Congressmen Cohen, Chabot Introduce DUI Reporting Act

March 27, 2019
Press Release
Bill seeks to stop repeat drunk drivers from being charged as first offenders

WASHINGTON – Congressman Steve Cohen (D-TN) and Steve Chabot (R-Ohio) today introduced the DUI Reporting Act to address the loophole in our nation’s drunken-driving laws that enables repeat DUI offenders to be charged and tried as first-time offenders because of inconsistent reporting.

The bill has been endorsed by Mothers Against Drunk Driving (MADD) and has in the past received overwhelming bipartisan support.

Congressman Cohen pointed to a 2015 case just outside his district in which 
two teenagers from Memphis were killed by a drunk driver who had accrued seven DUI charges but had been allowed to plead guilty five times to a first-offense DUI charge.

The bill would harmonize law enforcement reporting of DUI arrests, allowing police officers anywhere immediate access to the latest and most accurate data, including pending cases, at the time of traffic stops.

“This bill will save lives by enacting common-sense, bipartisan reforms to harmonize reporting standards for DUI offenses across the United States,” Congressman Cohen said today. “Repeat drunk drivers should not be getting back out on the roads because of a reporting loophole. It should not matter where you are caught driving drunk. If you drive drunk, previous offenses should be recorded and penalties should increase so innocent lives can be saved. The accrual of multiple first-time DUI offenses is unacceptable and must be brought to an end.”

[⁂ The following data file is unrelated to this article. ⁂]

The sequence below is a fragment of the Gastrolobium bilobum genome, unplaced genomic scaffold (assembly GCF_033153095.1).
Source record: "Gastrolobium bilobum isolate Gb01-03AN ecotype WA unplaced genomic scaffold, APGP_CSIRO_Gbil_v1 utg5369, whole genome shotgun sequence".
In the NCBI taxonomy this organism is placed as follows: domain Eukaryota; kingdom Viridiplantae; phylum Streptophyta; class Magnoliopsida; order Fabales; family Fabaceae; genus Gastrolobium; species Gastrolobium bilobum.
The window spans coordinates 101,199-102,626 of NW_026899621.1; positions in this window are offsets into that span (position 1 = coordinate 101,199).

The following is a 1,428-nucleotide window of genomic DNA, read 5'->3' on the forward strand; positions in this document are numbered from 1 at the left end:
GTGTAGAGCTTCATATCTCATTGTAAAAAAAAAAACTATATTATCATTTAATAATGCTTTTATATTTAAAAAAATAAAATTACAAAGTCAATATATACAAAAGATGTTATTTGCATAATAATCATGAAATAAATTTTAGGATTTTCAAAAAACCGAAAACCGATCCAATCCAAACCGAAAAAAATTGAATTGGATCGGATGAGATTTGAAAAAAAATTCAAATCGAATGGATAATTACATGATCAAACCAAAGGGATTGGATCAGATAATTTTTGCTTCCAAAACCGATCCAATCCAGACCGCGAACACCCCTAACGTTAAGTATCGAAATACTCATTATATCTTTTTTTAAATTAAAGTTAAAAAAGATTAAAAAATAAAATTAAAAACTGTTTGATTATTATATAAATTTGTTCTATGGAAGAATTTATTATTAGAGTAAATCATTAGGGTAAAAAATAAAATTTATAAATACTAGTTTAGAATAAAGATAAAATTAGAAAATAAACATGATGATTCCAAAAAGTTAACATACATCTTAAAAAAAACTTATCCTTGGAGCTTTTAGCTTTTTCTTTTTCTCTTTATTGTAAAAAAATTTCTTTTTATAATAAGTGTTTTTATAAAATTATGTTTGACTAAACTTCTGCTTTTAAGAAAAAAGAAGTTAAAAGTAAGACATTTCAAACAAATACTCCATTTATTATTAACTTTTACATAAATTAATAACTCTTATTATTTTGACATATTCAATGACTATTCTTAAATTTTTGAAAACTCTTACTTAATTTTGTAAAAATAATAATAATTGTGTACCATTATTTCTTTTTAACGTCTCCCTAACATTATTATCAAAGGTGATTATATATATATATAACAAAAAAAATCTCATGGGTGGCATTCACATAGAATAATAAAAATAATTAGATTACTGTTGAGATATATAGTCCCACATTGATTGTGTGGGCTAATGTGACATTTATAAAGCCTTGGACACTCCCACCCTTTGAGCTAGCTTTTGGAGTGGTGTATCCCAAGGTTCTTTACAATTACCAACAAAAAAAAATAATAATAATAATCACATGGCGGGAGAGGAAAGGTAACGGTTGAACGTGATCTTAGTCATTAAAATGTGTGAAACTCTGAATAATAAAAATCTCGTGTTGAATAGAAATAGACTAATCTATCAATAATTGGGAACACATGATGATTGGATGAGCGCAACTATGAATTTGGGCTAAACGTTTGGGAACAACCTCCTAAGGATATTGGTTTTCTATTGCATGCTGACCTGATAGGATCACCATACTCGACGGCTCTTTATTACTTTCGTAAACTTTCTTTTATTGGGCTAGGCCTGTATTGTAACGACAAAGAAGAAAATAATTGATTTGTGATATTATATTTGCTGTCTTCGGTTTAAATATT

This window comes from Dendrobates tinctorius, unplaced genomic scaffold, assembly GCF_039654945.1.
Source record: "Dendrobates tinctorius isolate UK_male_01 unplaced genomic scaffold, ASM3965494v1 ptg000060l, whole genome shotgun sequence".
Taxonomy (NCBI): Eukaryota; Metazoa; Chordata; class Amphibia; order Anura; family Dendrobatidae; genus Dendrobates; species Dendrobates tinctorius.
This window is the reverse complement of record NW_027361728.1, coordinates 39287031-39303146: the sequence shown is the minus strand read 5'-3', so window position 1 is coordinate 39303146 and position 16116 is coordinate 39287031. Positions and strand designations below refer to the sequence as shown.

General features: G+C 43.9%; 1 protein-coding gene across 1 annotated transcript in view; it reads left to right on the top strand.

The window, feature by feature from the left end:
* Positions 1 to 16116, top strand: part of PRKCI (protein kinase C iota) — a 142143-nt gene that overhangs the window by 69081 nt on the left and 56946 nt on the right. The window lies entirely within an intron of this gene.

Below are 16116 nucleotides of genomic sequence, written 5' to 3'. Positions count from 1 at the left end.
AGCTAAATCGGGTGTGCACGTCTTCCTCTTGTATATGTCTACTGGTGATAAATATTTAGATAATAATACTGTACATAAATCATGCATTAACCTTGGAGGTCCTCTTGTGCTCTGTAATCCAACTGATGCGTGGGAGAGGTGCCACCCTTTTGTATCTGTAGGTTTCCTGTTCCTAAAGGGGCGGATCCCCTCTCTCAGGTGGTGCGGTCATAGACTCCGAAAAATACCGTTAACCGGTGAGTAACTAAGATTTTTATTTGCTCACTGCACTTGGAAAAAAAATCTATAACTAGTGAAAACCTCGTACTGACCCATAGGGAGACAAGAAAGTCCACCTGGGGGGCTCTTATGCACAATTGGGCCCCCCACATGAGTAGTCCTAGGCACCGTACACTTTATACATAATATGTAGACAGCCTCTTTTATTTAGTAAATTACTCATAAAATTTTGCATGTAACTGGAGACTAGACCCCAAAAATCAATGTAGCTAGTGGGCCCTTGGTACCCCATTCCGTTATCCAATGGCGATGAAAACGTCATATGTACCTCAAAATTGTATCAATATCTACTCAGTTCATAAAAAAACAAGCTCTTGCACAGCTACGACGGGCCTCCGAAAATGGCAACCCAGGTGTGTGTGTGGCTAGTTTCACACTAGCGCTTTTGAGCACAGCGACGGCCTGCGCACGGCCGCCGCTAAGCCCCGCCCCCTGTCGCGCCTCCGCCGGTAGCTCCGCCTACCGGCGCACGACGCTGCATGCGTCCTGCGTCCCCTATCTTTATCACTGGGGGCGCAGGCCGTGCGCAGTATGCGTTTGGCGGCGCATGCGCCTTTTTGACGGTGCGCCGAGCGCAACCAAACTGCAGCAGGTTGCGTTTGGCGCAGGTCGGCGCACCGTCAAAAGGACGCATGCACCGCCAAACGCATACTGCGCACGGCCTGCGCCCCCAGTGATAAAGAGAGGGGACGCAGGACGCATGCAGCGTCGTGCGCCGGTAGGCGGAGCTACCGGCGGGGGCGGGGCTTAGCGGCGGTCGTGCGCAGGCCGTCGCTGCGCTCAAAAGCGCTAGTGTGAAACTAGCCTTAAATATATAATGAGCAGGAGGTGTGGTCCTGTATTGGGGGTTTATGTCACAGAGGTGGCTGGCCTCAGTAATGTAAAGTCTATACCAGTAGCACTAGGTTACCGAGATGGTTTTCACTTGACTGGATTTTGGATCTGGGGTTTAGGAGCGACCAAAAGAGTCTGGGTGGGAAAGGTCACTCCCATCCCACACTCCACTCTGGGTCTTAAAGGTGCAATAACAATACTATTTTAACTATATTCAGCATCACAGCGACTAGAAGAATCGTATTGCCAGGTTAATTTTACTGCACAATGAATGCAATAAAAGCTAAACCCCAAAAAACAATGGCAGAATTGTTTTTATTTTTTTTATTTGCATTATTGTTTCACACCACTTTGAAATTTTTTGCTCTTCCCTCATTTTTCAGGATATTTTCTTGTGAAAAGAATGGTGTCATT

“One of the most impactful steps we can take to combat the serious threat to our families and communities posed by drunk and impaired drivers is to facilitate the ability of states to share information about DUI convictions,” said Congressman Chabot. “By most estimates, approximately a third of all DUI offenses are committed by repeat offenders.  Unfortunately, the lack of a centralized list of DUI offenses that states can reference can lead to older convictions or charges from other states being overlooked, which in turn can lead to lighter punishments or a quicker restoration of driving privileges than the law would otherwise allow. The legislation we are introducing today will help make our communities safer by providing states with an accurate and complete list of DUI convictions, thereby making it easier for states to keep habitual drunk drivers off our streets.”